# [r-t] ringing-theory Digest, Vol 52, Issue 7

tom willis tompw at hotmail.com
Thu Jan 15 18:48:08 UTC 2009

```Given the set of all possible compositions of a given length in a given method, then define the 'distance' between two compositions as being the smallest number of block replacements to get from one to the other (oh look, a metric space). Then you're saying that any two compositions within a threshold distance of one another are the same - all well and good.
However, if the distance between compositions A and B is within the threshhold, and the distance between B and C is within the threshold, that doesn't mean the distance between A and C is within the threshold. So while, A and B are the same composition, and B and C are the same composition, A and C are *not* the same composition. (In mathspeak "Distance not more than X" is not an equvilance relation due to lack of transitivity, providing X isn't zero). That's the key problem in my view.

You might argue that A,B,C are all the same composition because A=B and B=C... but one can keep adding new compositions to the pile, each of them suifficiently close to an exisisting one in the pile, until one ends with all the compositions in the set. So, either your threshold is zero, in which case every composition is different, or your threshold isn't zero, in which case every composition is the same.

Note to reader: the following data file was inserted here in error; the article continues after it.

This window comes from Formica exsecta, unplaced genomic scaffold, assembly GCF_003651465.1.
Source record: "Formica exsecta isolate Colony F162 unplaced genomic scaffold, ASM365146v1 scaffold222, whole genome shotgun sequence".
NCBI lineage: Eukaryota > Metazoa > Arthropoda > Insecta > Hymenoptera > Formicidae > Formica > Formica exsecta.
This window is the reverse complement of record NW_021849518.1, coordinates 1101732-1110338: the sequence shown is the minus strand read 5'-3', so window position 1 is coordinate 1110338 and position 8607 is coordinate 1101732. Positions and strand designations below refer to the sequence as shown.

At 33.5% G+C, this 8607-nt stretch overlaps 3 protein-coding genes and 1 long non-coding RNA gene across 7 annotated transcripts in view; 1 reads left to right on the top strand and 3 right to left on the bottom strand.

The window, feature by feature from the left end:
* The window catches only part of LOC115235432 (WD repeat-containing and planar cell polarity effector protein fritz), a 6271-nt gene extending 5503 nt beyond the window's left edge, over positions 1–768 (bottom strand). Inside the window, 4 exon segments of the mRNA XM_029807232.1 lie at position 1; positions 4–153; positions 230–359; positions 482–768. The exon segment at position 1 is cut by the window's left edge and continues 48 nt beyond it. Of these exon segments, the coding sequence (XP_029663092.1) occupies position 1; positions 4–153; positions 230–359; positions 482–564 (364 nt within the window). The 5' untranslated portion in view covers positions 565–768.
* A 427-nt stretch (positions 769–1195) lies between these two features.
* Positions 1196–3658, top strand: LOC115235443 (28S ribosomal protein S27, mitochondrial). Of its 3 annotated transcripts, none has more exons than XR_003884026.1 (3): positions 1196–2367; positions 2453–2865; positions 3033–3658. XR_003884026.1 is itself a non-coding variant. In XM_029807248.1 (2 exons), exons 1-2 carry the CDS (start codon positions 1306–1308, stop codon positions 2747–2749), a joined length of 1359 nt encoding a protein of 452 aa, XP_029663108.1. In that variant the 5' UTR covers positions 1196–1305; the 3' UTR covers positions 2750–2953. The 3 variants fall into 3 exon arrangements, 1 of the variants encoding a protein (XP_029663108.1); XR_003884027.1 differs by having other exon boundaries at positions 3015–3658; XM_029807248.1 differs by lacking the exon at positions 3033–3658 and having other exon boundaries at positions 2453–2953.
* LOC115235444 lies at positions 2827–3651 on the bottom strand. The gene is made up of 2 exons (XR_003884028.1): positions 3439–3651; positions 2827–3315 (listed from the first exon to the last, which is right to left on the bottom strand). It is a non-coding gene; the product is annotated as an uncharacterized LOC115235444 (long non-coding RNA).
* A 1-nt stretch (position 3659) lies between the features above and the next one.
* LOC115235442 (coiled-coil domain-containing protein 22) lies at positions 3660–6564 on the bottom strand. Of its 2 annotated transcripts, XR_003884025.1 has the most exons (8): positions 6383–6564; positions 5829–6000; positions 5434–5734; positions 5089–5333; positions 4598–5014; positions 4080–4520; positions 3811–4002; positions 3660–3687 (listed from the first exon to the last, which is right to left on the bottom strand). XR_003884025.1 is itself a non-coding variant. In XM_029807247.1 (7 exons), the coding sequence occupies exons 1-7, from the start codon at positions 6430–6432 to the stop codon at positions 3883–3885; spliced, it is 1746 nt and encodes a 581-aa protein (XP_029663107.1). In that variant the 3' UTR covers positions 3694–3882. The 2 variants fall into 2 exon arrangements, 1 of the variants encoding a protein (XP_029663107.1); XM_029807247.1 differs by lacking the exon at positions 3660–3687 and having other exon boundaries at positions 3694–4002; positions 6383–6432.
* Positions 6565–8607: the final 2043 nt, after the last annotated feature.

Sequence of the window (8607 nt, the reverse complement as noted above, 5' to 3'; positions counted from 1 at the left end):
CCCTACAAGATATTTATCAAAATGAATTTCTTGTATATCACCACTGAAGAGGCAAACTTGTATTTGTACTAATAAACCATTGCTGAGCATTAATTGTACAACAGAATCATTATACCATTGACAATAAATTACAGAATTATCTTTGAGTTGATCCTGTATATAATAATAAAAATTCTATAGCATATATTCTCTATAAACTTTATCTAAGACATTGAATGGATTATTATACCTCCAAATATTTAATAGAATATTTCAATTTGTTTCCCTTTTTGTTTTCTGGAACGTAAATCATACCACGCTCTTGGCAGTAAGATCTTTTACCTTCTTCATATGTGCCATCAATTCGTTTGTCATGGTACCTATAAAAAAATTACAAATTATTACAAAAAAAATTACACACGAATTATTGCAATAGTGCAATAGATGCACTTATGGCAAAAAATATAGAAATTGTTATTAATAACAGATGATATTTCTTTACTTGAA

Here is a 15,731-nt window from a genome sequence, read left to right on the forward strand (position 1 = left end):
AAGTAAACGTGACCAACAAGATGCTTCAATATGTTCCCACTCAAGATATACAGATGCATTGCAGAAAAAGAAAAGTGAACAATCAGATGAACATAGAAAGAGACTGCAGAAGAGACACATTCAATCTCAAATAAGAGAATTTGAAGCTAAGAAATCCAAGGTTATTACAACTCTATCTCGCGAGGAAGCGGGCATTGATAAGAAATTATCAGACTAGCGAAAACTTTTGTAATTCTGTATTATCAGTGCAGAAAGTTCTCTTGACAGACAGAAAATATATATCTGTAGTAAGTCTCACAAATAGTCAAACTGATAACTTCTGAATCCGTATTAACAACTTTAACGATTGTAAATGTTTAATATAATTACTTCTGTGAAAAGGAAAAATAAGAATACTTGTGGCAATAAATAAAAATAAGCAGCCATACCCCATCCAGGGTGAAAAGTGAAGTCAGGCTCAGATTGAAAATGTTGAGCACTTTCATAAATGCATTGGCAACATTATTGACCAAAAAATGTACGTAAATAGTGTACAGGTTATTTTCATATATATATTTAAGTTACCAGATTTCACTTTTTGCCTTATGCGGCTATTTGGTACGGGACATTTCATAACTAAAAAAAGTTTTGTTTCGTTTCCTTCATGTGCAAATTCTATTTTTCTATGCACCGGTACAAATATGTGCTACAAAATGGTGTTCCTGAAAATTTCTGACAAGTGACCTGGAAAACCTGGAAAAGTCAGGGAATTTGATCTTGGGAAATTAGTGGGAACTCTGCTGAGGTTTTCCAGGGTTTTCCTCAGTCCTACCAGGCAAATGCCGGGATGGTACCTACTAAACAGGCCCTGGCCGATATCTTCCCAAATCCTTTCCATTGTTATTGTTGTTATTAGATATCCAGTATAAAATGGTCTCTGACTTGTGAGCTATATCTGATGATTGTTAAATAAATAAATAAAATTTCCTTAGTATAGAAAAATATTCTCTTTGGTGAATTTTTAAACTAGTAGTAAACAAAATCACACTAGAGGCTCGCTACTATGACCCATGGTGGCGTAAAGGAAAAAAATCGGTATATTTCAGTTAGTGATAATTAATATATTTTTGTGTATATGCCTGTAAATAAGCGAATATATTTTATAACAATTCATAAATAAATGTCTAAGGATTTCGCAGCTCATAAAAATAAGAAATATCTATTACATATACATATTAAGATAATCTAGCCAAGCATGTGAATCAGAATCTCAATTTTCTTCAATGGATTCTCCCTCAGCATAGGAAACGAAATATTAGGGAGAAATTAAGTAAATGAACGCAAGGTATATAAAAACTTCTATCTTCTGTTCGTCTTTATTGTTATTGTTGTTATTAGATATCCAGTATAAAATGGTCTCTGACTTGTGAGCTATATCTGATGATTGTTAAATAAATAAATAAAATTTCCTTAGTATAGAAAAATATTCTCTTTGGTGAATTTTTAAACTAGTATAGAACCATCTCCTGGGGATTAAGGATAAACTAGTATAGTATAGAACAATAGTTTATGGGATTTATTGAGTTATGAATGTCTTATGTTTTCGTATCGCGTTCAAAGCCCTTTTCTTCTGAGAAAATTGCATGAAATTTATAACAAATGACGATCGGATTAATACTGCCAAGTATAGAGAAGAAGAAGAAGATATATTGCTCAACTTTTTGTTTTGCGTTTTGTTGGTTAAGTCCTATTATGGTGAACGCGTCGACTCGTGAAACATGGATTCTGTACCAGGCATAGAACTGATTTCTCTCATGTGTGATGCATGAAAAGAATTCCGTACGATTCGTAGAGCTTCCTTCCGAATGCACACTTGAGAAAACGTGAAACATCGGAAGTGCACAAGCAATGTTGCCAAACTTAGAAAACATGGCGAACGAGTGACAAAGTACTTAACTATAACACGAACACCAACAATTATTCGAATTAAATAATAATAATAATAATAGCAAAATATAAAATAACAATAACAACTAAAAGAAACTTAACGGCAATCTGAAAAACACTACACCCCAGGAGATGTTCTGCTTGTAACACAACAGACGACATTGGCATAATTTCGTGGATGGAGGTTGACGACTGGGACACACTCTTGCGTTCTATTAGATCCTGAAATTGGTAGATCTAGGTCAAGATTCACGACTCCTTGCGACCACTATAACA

Actually, something that's being ducked here is how big a block would we allow? If it's sufficiently small, then my all-compositions-are-one argument might not apply in some cases.

(This line of thought brought to you courtesy of long walk to the bank to deposit a cheque).

Tom Willis

> Message: 6> Date: Wed, 14 Jan 2009 20:03:07 -0000> From: "Mark Davies" <mark at snowtiger.net>> Subject: Re: [r-t] Ben Constant's Yorkshire Royal> To: <ringing-theory at bellringers.net>> Message-ID: <08e201c97683\$2cc6a8e0\$0400a8c0 at markx2>> Content-Type: text/plain; charset="iso-8859-1"> > Tom Willis writes,> > > Taking this to its logical extreme (as I tend to do), then surely any two> > peals of triples in a given method are the 'same', because you've just> > replaced one block of 5040 with another...> > Yes, and not just Triples. Many peals are simply plain courses extended with> blocks of three or whatever. But whilst we can take this to its logical> extreme, we don't follow it there. At some point, we say the number of> operations of additions or removals of blocks to get from one composition to> another exceeds a certain threshold, and we'll treat it as a completely> separate arrangement. In practice this is generally surprisingly easy to > judge.>
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